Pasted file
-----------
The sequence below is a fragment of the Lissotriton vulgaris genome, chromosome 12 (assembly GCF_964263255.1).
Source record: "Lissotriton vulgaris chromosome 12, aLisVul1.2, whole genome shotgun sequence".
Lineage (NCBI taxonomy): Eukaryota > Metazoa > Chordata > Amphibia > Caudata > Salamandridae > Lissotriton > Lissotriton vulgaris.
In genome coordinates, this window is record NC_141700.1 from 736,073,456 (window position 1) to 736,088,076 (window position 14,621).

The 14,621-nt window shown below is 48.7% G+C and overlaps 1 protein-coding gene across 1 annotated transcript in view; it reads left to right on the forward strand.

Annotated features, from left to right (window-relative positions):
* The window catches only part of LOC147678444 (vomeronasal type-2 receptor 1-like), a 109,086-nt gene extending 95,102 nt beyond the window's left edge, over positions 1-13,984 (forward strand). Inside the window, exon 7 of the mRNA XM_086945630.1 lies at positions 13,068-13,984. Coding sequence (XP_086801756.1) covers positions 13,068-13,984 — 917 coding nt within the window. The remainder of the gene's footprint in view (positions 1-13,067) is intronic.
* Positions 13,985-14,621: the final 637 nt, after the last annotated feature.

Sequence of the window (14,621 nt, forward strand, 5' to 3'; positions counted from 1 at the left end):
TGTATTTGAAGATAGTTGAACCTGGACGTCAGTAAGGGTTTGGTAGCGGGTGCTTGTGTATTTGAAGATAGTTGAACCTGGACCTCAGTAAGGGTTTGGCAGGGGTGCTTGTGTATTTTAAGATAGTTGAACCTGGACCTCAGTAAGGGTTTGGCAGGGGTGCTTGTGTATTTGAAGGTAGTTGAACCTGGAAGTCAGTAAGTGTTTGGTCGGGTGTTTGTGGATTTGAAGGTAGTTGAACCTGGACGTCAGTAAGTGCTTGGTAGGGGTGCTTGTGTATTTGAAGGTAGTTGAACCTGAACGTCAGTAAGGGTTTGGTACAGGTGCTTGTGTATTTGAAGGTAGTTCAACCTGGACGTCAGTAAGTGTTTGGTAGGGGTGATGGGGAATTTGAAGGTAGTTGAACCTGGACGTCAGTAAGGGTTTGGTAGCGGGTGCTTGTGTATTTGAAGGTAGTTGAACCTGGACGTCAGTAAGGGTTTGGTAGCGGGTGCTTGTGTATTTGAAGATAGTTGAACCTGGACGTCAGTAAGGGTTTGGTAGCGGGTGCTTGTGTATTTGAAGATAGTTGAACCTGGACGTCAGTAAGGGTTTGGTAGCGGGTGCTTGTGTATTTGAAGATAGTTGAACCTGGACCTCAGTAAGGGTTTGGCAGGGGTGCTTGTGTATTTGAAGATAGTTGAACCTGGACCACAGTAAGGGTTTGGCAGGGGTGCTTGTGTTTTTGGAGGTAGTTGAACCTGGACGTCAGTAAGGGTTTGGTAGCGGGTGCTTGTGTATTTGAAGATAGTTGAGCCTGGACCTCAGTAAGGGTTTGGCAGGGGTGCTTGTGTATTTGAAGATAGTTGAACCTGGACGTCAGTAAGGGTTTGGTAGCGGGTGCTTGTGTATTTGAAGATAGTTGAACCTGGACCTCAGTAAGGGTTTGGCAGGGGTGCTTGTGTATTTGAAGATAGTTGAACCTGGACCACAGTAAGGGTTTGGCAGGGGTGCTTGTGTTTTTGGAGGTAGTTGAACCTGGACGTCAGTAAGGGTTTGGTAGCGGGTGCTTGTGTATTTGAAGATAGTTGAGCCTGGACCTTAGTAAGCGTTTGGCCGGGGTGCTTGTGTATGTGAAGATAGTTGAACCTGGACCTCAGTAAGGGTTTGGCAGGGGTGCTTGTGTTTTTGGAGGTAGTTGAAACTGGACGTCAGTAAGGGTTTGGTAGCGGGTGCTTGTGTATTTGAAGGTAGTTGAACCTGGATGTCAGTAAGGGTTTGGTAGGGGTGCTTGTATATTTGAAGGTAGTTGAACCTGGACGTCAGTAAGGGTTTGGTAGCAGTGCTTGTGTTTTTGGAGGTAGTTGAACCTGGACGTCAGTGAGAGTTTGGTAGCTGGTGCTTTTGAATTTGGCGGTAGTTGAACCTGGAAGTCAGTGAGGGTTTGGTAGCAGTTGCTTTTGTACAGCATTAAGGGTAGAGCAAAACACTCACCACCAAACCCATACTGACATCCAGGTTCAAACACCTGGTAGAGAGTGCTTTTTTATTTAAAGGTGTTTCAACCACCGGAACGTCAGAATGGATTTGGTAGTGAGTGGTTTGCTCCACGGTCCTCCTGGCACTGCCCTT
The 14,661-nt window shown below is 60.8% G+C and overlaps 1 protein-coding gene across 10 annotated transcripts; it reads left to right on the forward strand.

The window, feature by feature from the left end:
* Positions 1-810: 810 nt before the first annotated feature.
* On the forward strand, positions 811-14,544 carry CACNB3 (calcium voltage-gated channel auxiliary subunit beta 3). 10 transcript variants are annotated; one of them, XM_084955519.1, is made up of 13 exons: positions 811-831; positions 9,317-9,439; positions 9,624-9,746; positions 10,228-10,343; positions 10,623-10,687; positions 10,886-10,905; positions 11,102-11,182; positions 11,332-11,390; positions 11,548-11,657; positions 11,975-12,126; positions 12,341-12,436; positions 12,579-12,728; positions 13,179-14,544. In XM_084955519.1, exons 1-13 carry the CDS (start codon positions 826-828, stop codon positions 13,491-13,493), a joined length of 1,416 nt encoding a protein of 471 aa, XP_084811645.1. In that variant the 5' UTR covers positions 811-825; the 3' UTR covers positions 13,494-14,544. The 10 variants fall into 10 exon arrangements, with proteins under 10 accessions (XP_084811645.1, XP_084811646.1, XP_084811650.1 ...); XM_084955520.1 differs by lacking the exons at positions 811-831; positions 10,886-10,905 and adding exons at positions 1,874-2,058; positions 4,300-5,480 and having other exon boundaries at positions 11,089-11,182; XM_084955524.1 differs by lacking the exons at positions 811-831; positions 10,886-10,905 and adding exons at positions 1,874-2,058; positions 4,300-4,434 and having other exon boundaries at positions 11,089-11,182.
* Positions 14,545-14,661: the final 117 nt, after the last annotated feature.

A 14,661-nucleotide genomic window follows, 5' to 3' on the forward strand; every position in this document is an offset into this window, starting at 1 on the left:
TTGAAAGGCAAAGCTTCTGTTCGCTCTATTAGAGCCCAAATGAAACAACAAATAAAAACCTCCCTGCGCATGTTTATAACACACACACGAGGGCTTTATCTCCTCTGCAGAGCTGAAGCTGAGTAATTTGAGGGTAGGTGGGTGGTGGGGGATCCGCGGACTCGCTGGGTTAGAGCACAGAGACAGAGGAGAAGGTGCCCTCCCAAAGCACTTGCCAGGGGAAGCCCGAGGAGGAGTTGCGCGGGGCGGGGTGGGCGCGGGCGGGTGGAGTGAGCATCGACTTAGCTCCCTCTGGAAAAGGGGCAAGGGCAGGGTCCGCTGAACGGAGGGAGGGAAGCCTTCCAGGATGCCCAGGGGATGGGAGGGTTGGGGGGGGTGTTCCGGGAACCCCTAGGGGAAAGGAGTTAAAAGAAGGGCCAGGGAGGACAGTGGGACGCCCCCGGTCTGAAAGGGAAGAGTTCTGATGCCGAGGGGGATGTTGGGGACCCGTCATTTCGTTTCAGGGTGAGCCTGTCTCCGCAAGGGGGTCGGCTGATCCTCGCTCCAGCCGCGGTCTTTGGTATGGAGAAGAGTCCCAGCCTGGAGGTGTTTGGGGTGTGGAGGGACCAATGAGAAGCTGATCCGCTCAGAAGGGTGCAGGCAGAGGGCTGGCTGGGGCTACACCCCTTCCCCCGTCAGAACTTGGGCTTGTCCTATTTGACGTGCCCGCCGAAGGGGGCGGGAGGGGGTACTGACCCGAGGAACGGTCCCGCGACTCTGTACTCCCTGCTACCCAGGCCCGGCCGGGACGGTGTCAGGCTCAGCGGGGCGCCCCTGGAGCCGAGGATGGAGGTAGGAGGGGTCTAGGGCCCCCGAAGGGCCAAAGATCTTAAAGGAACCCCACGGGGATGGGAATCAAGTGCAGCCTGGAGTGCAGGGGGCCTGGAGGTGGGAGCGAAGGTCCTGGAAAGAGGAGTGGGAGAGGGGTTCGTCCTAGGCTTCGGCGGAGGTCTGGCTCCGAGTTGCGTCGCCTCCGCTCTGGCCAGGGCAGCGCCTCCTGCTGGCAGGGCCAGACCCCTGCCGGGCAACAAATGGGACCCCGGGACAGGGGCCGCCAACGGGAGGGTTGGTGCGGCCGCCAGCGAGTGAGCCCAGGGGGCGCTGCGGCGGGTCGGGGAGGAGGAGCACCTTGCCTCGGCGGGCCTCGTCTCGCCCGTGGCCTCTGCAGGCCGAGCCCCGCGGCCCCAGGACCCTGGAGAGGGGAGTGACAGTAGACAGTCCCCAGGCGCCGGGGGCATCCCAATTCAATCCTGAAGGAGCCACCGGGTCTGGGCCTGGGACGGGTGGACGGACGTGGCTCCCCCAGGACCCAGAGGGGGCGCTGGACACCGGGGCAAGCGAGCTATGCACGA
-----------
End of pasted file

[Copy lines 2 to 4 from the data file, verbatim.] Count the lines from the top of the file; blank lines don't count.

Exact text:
Source record: "Lissotriton vulgaris chromosome 12, aLisVul1.2, whole genome shotgun sequence".
Lineage (NCBI taxonomy): Eukaryota > Metazoa > Chordata > Amphibia > Caudata > Salamandridae > Lissotriton > Lissotriton vulgaris.
In genome coordinates, this window is record NC_141700.1 from 736,073,456 (window position 1) to 736,088,076 (window position 14,621).